In my opinion, agile methodologies are not black and white; you can choose to incrementally adopt parts of scrum, or choose parts of scrum that benefit your team the most while leaving everything else the same, if it works well. Each team, and each development environment, is different.
The point of process isn't in mindlessly following the process, it's a guide to improve the underlying work. Ideally, you can wake up one day, decide "no more scrum", and hopefully, if the process you've been following wasn't a facade, you'd continue to keep doing more or less the same thing if it actually works.
I don't strictly follow any one agile methodology but I agree with the points OP mentioned in his article. Two of the most useful things I've taken from scrum is: a definition of ready, and, braking up large tasks into "1 day" tasks.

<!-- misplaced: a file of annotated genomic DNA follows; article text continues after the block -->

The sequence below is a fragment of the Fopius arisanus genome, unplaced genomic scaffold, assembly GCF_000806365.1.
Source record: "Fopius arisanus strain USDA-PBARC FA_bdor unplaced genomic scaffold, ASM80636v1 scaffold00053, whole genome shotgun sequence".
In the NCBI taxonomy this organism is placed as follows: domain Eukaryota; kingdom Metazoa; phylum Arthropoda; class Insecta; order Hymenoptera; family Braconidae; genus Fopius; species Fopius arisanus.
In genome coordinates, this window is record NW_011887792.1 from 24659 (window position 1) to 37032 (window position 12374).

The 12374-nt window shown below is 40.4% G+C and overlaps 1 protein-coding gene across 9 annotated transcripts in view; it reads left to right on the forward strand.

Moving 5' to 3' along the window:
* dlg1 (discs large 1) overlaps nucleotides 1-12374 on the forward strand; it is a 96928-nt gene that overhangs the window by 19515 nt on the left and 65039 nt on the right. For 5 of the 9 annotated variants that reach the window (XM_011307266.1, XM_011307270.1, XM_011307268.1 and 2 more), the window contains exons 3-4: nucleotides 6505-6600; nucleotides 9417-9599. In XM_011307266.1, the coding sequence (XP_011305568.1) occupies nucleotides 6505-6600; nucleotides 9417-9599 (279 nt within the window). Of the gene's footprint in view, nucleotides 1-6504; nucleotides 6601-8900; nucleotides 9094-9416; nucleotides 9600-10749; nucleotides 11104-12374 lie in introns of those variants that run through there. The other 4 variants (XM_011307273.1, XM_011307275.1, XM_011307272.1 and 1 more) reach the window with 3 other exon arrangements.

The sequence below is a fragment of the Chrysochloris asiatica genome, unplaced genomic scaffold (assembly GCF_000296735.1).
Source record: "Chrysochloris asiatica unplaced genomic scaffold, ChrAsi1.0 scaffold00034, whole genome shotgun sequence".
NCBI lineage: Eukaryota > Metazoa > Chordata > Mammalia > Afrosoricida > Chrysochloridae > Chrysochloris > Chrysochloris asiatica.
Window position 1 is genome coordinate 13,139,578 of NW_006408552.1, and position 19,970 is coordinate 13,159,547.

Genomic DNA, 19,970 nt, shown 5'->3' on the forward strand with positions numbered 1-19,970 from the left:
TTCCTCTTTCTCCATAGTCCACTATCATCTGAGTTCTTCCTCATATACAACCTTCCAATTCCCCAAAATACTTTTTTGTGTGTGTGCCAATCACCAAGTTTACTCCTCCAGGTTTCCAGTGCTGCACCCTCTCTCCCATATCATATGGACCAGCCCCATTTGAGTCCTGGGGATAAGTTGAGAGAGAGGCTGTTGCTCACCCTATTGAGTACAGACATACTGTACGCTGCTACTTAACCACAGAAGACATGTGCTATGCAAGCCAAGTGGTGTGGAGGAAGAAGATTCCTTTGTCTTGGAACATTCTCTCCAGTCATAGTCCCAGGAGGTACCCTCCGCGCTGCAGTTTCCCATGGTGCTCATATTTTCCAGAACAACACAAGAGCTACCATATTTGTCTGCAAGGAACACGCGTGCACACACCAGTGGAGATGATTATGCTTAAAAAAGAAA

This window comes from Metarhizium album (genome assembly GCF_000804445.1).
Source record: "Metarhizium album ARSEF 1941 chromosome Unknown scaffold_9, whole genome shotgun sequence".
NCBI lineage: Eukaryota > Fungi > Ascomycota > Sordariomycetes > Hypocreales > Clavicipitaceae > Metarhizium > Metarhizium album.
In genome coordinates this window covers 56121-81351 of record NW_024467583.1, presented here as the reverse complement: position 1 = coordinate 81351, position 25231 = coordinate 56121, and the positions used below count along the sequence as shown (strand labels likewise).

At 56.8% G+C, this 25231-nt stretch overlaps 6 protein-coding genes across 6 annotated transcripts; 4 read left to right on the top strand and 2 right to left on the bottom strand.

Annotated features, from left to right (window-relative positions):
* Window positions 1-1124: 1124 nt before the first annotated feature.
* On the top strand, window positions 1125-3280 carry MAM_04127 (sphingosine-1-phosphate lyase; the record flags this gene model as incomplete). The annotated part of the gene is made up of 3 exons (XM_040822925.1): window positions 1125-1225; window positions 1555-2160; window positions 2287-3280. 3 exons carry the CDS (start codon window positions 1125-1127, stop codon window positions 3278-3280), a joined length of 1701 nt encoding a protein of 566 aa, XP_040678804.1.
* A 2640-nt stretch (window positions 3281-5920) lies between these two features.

Establishing a definition of ready is a huge success when it comes to communication. It allows you to actually establish what you need to do to deliver value, and facilitates breaking up the task, if needed. I've been on the wrong end of tasks that kept seeing scope creep, and kept getting stalled because after each hour of work we'd reach a point where we needed more clarification.
I also saw great benefit in breaking up large tasks. This allowed for more accurate estimates and working on features in parallel. One thing I learned is that you shouldn't break up a large task arbitrarily. Pick logical "seams" in the task, so that each unit of it still delivers value.
Very well put. I couldn't agree more!
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